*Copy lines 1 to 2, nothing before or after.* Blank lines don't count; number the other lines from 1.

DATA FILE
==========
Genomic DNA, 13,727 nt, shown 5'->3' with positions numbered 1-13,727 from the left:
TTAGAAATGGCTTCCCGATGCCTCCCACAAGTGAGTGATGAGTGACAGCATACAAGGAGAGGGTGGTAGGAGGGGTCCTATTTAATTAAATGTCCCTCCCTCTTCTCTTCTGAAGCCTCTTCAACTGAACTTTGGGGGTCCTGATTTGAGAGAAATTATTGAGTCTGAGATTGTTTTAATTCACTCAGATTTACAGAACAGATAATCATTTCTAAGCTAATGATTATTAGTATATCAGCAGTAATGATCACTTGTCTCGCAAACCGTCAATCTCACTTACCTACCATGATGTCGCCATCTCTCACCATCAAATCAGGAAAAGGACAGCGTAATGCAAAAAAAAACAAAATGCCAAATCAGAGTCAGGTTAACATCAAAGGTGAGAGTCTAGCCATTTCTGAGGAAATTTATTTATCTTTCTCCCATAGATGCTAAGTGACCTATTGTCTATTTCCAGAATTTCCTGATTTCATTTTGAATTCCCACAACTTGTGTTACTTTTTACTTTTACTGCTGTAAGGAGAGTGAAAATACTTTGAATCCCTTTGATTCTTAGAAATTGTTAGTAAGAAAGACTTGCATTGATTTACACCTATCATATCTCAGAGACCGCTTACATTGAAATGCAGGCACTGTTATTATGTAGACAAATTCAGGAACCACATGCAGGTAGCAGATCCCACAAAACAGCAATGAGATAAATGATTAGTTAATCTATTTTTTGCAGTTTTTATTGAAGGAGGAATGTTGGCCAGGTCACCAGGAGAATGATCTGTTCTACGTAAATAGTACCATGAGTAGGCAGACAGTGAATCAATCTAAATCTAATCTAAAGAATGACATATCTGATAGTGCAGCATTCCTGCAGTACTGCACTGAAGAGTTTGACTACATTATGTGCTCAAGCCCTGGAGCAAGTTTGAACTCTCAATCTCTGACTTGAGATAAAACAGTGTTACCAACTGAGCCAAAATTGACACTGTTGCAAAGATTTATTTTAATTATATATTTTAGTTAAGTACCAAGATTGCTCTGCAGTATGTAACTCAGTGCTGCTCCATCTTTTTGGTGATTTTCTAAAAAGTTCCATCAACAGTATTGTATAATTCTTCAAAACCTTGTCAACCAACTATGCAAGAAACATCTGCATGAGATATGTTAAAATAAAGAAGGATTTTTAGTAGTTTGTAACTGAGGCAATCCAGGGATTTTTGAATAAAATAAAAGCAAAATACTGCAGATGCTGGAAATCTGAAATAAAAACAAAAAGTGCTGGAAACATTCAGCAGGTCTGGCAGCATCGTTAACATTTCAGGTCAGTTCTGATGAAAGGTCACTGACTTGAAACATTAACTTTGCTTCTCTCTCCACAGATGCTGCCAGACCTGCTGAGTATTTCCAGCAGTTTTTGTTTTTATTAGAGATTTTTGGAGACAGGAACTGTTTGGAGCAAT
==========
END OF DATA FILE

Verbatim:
Genomic DNA, 13,727 nt, shown 5'->3' with positions numbered 1-13,727 from the left:
TTAGAAATGGCTTCCCGATGCCTCCCACAAGTGAGTGATGAGTGACAGCATACAAGGAGAGGGTGGTAGGAGGGGTCCTATTTAATTAAATGTCCCTCCCTCTTCTCTTCTGAAGCCTCTTCAACTGAACTTTGGGGGTCCTGATTTGAGAGAAATTATTGAGTCTGAGATTGTTTTAATTCACTCAGATTTACAGAACAGATAATCATTTCTAAGCTAATGATTATTAGTATATCAGCAGTAATGATCACTTGTCTCGCAAACCGTCAATCTCACTTACCTACCATGATGTCGCCATCTCTCACCATCAAATCAGGAAAAGGACAGCGTAATGCAAAAAAAAACAAAATGCCAAATCAGAGTCAGGTTAACATCAAAGGTGAGAGTCTAGCCATTTCTGAGGAAATTTATTTATCTTTCTCCCATAGATGCTAAGTGACCTATTGTCTATTTCCAGAATTTCCTGATTTCATTTTGAATTCCCACAACTTGTGTTACTTTTTACTTTTACTGCTGTAAGGAGAGTGAAAATACTTTGAATCCCTTTGATTCTTAGAAATTGTTAGTAAGAAAGACTTGCATTGATTTACACCTATCATATCTCAGAGACCGCTTACATTGAAATGCAGGCACTGTTATTATGTAGACAAATTCAGGAACCACATGCAGGTAGCAGATCCCACAAAACAGCAATGAGATAAATGATTAGTTAATCTATTTTTTGCAGTTTTTATTGAAGGAGGAATGTTGGCCAGGTCACCAGGAGAATGATCTGTTCTACGTAAATAGTACCATGAGTAGGCAGACAGTGAATCAATCTAAATCTAATCTAAAGAATGACATATCTGATAGTGCAGCATTCCTGCAGTACTGCACTGAAGAGTTTGACTACATTATGTGCTCAAGCCCTGGAGCAAGTTTGAACTCTCAATCTCTGACTTGAGATAAAACAGTGTTACCAACTGAGCCAAAATTGACACTGTTGCAAAGATTTATTTTAATTATATATTTTAGTTAAGTACCAAGATTGCTCTGCAGTATGTAACTCAGTGCTGCTCCATCTTTTTGGTGATTTTCTAAAAAGTTCCATCAACAGTATTGTATAATTCTTCAAAACCTTGTCAACCAACTATGCAAGAAACATCTGCATGAGATATGTTAAAATAAAGAAGGATTTTTAGTAGTTTGTAACTGAGGCAATCCAGGGATTTTTGAATAAAATAAAAGCAAAATACTGCAGATGCTGGAAATCTGAAATAAAAACAAAAAGTGCTGGAAACATTCAGCAGGTCTGGCAGCATCGTTAACATTTCAGGTCAGTTCTGATGAAAGGTCACTGACTTGAAACATTAACTTTGCTTCTCTCTCCACAGATGCTGCCAGACCTGCTGAGTATTTCCAGCAGTTTTTGTTTTTATTAGAGATTTTTGGAGACAGGAACTGTTTGGAGCAAT